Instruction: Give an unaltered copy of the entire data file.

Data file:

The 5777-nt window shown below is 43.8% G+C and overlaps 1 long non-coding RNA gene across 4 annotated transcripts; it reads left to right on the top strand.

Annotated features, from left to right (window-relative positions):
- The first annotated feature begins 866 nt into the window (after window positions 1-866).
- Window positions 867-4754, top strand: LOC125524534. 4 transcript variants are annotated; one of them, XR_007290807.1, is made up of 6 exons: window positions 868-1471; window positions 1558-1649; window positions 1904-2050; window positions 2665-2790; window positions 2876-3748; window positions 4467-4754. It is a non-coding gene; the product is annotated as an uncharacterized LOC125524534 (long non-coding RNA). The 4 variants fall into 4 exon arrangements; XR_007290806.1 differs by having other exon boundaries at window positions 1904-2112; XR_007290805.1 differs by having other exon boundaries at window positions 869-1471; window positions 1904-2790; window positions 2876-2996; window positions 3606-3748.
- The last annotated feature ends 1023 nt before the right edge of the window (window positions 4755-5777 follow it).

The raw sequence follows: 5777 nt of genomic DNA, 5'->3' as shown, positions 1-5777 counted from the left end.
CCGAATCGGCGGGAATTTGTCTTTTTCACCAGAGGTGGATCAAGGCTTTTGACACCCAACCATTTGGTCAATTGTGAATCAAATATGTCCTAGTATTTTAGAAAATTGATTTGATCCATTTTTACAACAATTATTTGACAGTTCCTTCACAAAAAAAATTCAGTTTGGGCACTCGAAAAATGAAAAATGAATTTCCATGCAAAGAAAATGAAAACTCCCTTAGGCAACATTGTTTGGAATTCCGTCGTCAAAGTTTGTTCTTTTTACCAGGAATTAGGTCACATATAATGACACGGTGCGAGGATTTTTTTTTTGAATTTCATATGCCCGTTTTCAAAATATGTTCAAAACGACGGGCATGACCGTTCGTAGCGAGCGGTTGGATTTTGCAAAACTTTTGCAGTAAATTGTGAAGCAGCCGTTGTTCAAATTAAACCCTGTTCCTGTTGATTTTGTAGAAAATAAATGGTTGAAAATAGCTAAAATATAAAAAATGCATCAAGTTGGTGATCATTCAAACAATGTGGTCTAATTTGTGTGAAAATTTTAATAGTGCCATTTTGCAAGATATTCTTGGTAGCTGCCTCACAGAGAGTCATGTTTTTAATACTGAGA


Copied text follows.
The 5777-nt window shown below is 43.8% G+C and overlaps 1 long non-coding RNA gene across 4 annotated transcripts; it reads left to right on the top strand.

Annotated features, from left to right (window-relative positions):
- The first annotated feature begins 866 nt into the window (after window positions 1-866).
- Window positions 867-4754, top strand: LOC125524534. 4 transcript variants are annotated; one of them, XR_007290807.1, is made up of 6 exons: window positions 868-1471; window positions 1558-1649; window positions 1904-2050; window positions 2665-2790; window positions 2876-3748; window positions 4467-4754. It is a non-coding gene; the product is annotated as an uncharacterized LOC125524534 (long non-coding RNA). The 4 variants fall into 4 exon arrangements; XR_007290806.1 differs by having other exon boundaries at window positions 1904-2112; XR_007290805.1 differs by having other exon boundaries at window positions 869-1471; window positions 1904-2790; window positions 2876-2996; window positions 3606-3748.
- The last annotated feature ends 1023 nt before the right edge of the window (window positions 4755-5777 follow it).

The raw sequence follows: 5777 nt of genomic DNA, 5'->3' as shown, positions 1-5777 counted from the left end.
CCGAATCGGCGGGAATTTGTCTTTTTCACCAGAGGTGGATCAAGGCTTTTGACACCCAACCATTTGGTCAATTGTGAATCAAATATGTCCTAGTATTTTAGAAAATTGATTTGATCCATTTTTACAACAATTATTTGACAGTTCCTTCACAAAAAAAATTCAGTTTGGGCACTCGAAAAATGAAAAATGAATTTCCATGCAAAGAAAATGAAAACTCCCTTAGGCAACATTGTTTGGAATTCCGTCGTCAAAGTTTGTTCTTTTTACCAGGAATTAGGTCACATATAATGACACGGTGCGAGGATTTTTTTTTTGAATTTCATATGCCCGTTTTCAAAATATGTTCAAAACGACGGGCATGACCGTTCGTAGCGAGCGGTTGGATTTTGCAAAACTTTTGCAGTAAATTGTGAAGCAGCCGTTGTTCAAATTAAACCCTGTTCCTGTTGATTTTGTAGAAAATAAATGGTTGAAAATAGCTAAAATATAAAAAATGCATCAAGTTGGTGATCATTCAAACAATGTGGTCTAATTTGTGTGAAAATTTTAATAGTGCCATTTTGCAAGATATTCTTGGTAGCTGCCTCACAGAGAGTCATGTTTTTAATACTGAGA